Fabien Maussion bio photo

Atmospheric reanalysis products for the 20th century offer a promising alternative to station-based datasets like CRU. The most recent reanalysis project is the CERA-20C, a 10-member ensemble of atmosphere-ocean coupled climate reanalyses from ECMWF. It superseedes ERA-20C, which we quickly discarded from our list of candidates.

In this post, we assess CERA-20C temperature variability in the 20th century and compare it to the CRU TS v4.03 timeseries (which are currently used by default in OGGM).

Note 1: this is still a work in progress (WIP) and will be updated once we get answers to the questions asked below.

Note 2: if you are interested in the methodological details, jump to the last section of this post.

Maps: 2m temperature

Although CERA-20C is global, we interpolate it to the CRU TS dataset, which is available at 0.5° resolution on land only. We plot the average temperature for the reference period 1961-1990:

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The two datasets are very similar, but if you look in detail of course there are strong regional differences. Here the difference between CRU and CERA over the same reference period:

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Some obvious discrepancies are due to topography: both datasets have different resolutions and reference topography. Therefore (and for other reasons specific to OGGM), we now simply assess the temperature changes, defined as anomaly from the 1961-1990 reference period.

20th century temperature changes

Over land

Let’s have a look at the global land average first:

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The two datasets agree quite well, in particular from 1970 onwards. The largest discrepancies occur in the first half of the century. This agreement is impressive, given that CERA-20C does not assimilate any temperature observation from land, only sea surface temperature!

Over glaciated areas

With OGGM, we are interested in temperature variability over glaciers in particular. Let’s average both datasets over glaciated areas only, effectively giving much more weight to arctic regions:

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With this weighted average, the picture is more nuanced and the two datasets agree much less:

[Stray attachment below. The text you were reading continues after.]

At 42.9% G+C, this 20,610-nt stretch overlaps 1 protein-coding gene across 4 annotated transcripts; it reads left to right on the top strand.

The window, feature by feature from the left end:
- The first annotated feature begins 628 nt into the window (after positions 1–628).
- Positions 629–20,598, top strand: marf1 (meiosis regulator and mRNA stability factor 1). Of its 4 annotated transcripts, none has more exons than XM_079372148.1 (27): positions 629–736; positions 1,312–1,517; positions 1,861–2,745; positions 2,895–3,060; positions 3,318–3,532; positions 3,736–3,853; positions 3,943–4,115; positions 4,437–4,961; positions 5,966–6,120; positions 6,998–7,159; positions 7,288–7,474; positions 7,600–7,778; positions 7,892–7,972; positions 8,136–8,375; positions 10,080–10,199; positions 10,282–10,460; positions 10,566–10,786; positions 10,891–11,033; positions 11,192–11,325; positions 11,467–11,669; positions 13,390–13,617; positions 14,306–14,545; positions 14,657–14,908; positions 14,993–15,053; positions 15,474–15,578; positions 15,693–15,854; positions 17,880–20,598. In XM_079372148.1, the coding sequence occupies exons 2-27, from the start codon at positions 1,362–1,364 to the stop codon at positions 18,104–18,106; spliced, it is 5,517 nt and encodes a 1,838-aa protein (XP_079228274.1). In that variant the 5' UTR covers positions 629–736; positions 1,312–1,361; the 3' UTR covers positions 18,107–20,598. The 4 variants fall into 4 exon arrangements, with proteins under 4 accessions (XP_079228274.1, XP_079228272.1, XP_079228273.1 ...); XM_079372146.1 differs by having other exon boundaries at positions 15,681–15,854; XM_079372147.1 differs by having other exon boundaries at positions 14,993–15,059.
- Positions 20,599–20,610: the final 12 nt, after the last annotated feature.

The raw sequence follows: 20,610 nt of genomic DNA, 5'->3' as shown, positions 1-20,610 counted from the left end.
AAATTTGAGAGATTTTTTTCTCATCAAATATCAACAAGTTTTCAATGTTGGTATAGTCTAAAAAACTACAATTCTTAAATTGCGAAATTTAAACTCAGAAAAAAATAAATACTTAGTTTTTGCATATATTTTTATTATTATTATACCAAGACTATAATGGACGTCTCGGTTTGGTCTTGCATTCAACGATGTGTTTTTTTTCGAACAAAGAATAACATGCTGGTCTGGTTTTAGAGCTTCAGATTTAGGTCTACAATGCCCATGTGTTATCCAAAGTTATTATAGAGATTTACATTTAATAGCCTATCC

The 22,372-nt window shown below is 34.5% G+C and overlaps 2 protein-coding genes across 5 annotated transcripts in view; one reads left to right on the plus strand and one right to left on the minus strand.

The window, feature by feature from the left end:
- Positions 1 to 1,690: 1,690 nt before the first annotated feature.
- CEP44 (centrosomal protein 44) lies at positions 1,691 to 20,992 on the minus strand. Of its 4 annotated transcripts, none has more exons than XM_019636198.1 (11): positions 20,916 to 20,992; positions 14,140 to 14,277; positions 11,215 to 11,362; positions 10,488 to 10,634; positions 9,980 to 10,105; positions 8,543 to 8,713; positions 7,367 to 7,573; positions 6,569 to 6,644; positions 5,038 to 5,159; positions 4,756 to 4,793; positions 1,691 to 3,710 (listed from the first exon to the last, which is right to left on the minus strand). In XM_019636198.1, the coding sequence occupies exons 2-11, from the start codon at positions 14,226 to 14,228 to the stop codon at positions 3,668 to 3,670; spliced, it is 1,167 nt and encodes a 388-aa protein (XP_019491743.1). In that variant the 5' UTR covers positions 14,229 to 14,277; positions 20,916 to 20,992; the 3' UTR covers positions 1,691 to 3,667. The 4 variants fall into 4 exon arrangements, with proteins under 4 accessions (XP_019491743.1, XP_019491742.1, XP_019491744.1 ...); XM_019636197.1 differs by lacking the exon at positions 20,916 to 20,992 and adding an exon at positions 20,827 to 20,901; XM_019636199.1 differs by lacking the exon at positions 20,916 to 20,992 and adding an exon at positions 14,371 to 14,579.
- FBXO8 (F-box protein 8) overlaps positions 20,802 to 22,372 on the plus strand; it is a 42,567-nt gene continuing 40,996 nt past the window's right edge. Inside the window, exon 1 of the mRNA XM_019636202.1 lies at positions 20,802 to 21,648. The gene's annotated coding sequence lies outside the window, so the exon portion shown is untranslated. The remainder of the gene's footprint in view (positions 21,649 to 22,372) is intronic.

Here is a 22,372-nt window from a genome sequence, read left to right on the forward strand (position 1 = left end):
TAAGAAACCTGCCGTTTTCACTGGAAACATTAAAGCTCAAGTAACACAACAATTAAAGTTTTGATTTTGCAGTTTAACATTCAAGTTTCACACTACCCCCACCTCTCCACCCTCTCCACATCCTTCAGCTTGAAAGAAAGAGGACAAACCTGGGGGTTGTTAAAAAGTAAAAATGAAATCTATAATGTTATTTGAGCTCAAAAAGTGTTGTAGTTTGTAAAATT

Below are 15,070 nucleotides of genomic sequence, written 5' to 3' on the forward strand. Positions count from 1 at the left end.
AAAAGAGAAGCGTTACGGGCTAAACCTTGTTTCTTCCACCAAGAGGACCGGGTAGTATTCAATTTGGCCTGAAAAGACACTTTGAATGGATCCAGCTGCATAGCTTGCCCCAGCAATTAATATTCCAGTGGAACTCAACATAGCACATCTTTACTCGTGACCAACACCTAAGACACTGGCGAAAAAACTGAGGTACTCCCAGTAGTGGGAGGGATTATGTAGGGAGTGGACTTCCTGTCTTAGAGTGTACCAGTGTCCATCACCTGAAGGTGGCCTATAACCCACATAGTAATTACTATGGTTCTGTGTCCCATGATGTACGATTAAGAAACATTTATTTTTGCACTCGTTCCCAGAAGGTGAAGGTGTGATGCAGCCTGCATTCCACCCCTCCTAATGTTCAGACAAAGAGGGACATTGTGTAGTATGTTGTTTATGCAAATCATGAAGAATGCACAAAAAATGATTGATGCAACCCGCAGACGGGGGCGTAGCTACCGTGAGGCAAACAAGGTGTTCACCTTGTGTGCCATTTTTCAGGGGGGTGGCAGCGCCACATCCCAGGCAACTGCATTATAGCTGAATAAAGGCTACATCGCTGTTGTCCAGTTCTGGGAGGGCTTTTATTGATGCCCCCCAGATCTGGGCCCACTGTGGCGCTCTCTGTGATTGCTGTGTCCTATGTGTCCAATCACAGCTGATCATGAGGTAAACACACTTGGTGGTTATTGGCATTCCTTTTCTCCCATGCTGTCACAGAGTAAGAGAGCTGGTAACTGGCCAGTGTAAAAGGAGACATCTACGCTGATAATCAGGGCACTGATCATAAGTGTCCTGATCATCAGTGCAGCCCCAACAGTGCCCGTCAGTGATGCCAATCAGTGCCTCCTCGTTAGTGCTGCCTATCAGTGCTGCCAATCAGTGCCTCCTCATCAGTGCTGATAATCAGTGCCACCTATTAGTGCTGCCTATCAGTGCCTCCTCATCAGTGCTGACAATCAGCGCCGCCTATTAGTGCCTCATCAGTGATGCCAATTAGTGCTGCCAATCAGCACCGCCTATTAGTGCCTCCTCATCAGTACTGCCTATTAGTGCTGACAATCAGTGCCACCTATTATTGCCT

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Most differences happen before the 1950s. In particular, CRU displays a very warm period from the 20s to the 50s over glaciers, well above (0.5°C) the 1961-1990 average. This is not the case for CERA-20C, which is much cooler.

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What could be the reason for these discrepancies?

A closer look at the 1921-1950 period

Let’s have a look at theses differences from a regional perspective, displaying the [1921-1950] anomaly with respect to [1961-1990] on a map.

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The two maps are quite different! Although they agree on the global average CRU and CERA-20C display very different spatial patterns of the anomalies. Most notably: CRU is warmer in the Arctic in general and south-east Greenland in particular, cooler over large parts of Central Asia. CERA-20C is much cooler in Greenland and the Canadian Arctic, warmer over Central Asia. Both regional patterns explain the strong discrepancies in the first half of the 20th century.

Discussion and open questions

Since CRU is based on observations of temperature, the confidence in CRU data is much higher over land than CERA-20C. Furthermore, there is some evidence (see e.g here and here) of strong warming in south-eastern Greenland in the 20s, further decreasing our confidence in CERA-20c. Finally, CERA-20C has known issues with accumulating Arctic sea-ice, which could explain both the colder Greenland in recent times and the spurious 20th century trend.

That being said, CRU also had very few available data at northern latitudes before the 50s (see plot below), and their reconstruction (especially in the Arctic) is also to take with great caution. I tend to have great confidence in “physically based interpolations”, which is kind of what the CERA-20C is. I’m truly impressed by this dataset, and by its capacity to reproduce the global 20th temperature variability from such little data (SST, mean SLP, and winds).


  • can CERA-20C be used for temperature reconstructions at all? The dataset is very new and I couldn’t find any literature about that (yet).
  • what can explain the strong regional discrepancies in the 20s, but still a good agreement on the global average?
  • assuming that the strong warming in the 20s to 50s in south-eastern Greenland is “real”, how widespread was this warming?

Let’s see if the academic internet has some answer to these questions.

Data and methods

The WIP code can be found here. Data and methods, in short:

  • CERA-20c is available on a global 1° grid, 1901-2010
  • CRU TS 4.03 is available on a 0.5° grid, for land surface only, without Antarctica, 1901-2018
  • We use the ensemble average of CERA-20c here, and do not look at each ensemble member individually. There are differences between them, but not of that magnitude.
  • we use the CRU grid as reference and bilinearly interpolate CERA-20c into it
  • when computing the global average, we average for land surface only (where CRU data is available), and we do correct for spherical earth (area weighted average)
  • when computing the global glacier average, we average for glaciated areas weighted for the total glacier area per grid point (effectively giving much more weight to the Arctic and High Mountain Asia regions).
  • glaciated areas are obtained from the RGI version 6.

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Number of stations used for interpolation by CRU in the first half of the 20th century